Open Access
Issue
BIO Web Conf.
Volume 17, 2020
International Scientific-Practical Conference “Agriculture and Food Security: Technology, Innovation, Markets, Human Resources” (FIES 2019)
Article Number 00214
Number of page(s) 5
DOI https://doi.org/10.1051/bioconf/20201700214
Published online 28 February 2020

© The Authors, published by EDP Sciences, 2020

Licence Creative Commons
This is an Open Access article distributed under the terms of the Creative Commons Attribution License 4.0, which permits unrestricted use, distribution, and reproduction in any medium, provided the original work is properly cited.

1 Introduction

Selenium refers to a group of seven elements (iron, calcium, magnesium, iodine, selenium, zinc, copper). Their deficiency is an urgent and most common problem in the world [1]. Special biogeochemical situations in many regions of the country, including the Udmurt Republic (mainly due to deficiency of selenium and iodine) provokes various adaptive and disadaptive shifts realized through hormonal mechanisms and thyroid secretion.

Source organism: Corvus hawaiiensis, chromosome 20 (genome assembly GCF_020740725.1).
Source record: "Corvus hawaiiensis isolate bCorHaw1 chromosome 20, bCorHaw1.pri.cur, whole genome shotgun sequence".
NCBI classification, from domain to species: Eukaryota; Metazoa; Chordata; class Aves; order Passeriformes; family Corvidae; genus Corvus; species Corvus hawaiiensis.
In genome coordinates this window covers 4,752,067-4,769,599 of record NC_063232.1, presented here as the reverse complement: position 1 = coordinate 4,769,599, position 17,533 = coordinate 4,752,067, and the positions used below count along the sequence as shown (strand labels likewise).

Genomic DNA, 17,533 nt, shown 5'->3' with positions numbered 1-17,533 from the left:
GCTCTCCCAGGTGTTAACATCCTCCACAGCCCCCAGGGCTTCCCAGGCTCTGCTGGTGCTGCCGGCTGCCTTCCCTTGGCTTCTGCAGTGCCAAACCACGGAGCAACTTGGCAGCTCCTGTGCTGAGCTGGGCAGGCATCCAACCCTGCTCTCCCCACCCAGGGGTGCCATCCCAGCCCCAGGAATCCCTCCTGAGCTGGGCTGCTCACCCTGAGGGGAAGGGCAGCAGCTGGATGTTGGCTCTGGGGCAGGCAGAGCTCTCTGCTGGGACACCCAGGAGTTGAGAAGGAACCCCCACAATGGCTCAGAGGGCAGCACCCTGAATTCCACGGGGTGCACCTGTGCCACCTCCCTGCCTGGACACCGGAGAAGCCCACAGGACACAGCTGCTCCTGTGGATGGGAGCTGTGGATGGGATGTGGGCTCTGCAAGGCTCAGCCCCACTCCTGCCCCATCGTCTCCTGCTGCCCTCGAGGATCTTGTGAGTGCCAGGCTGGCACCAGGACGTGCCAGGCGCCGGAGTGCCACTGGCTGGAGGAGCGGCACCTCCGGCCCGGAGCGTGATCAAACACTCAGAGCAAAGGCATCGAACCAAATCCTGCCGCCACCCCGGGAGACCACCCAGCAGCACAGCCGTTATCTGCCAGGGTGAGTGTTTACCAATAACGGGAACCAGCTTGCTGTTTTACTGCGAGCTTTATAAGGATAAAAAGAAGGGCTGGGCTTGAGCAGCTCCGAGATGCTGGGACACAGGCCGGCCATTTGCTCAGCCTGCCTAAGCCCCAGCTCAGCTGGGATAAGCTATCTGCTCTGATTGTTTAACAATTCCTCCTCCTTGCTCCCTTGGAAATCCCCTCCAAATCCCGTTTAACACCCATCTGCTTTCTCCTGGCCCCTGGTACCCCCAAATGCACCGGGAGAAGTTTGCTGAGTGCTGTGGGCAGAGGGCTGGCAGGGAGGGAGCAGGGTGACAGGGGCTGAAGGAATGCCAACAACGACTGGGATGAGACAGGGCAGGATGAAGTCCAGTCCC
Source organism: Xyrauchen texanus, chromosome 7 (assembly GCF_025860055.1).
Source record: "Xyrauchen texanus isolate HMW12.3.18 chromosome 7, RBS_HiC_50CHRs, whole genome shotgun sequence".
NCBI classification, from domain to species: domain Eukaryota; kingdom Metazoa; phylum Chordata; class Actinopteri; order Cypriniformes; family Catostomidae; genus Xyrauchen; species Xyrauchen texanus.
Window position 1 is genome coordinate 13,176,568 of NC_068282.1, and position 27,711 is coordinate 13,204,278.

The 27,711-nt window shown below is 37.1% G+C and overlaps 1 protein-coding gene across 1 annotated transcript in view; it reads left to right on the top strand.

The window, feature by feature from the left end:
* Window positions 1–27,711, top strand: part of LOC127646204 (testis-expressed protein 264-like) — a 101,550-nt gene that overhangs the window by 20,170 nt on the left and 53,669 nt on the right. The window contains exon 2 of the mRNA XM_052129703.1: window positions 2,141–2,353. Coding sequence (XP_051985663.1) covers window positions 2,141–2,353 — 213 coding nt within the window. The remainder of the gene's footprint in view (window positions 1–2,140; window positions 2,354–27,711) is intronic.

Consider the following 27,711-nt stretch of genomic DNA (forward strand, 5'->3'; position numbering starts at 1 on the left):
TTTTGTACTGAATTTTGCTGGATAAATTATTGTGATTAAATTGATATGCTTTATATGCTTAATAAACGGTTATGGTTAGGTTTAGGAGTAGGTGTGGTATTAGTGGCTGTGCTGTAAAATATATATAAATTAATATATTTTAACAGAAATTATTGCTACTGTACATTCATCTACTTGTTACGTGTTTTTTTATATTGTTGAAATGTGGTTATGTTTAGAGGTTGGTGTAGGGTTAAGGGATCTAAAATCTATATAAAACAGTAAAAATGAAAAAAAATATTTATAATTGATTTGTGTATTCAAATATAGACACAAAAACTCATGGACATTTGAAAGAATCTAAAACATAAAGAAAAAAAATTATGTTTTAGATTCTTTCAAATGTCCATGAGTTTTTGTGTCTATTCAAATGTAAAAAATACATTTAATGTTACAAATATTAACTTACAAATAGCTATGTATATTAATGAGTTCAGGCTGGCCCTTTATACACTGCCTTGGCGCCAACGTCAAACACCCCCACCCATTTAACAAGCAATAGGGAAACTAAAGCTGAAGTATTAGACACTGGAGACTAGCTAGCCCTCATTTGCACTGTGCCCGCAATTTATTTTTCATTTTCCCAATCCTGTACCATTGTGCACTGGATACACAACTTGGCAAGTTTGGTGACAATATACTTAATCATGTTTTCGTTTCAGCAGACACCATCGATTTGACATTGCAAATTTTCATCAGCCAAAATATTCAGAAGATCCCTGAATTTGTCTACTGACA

The iodine content in the main components of the agricultural landscapes of Udmurtia is low. This fact is confirmed by endemic pathologies in humans and animals, which is associated with impaired thyroid function. Republic continentally causes a deficiency of selenium along with a lack of iodine. Regions with the soil containing less than 50 mcg/kg selenium are considered endemic. In the biosphere, selenium migration occurs along the food chain: soil selenium – plant selenium – animal selenium – human selenium.

Thus, the soil determines the main role in the formation of selenium status of all territories. According to the Institute of Nutrition, Russian Academy of Medical Sciences, the daily diet of the population of the republic is 1.5–2.0 times lower than the physiological needs of the body. The selenium deficiency is associated with a number of factors [2].

As early as in the middle of the 20th century, selenium antioxidant properties were established and it was determined as an essential microelement for humans and animals. Its key functions are hydroperoxides and lipid peroxides destruction as well as protection from oxidative stress [3]. Selenium prevents the destruction of thyroid tissue, eliminating the accumulation of hydrogen peroxide in thyroid, participates in the metabolism of its hormones and has oncoprotective potential [4, 5].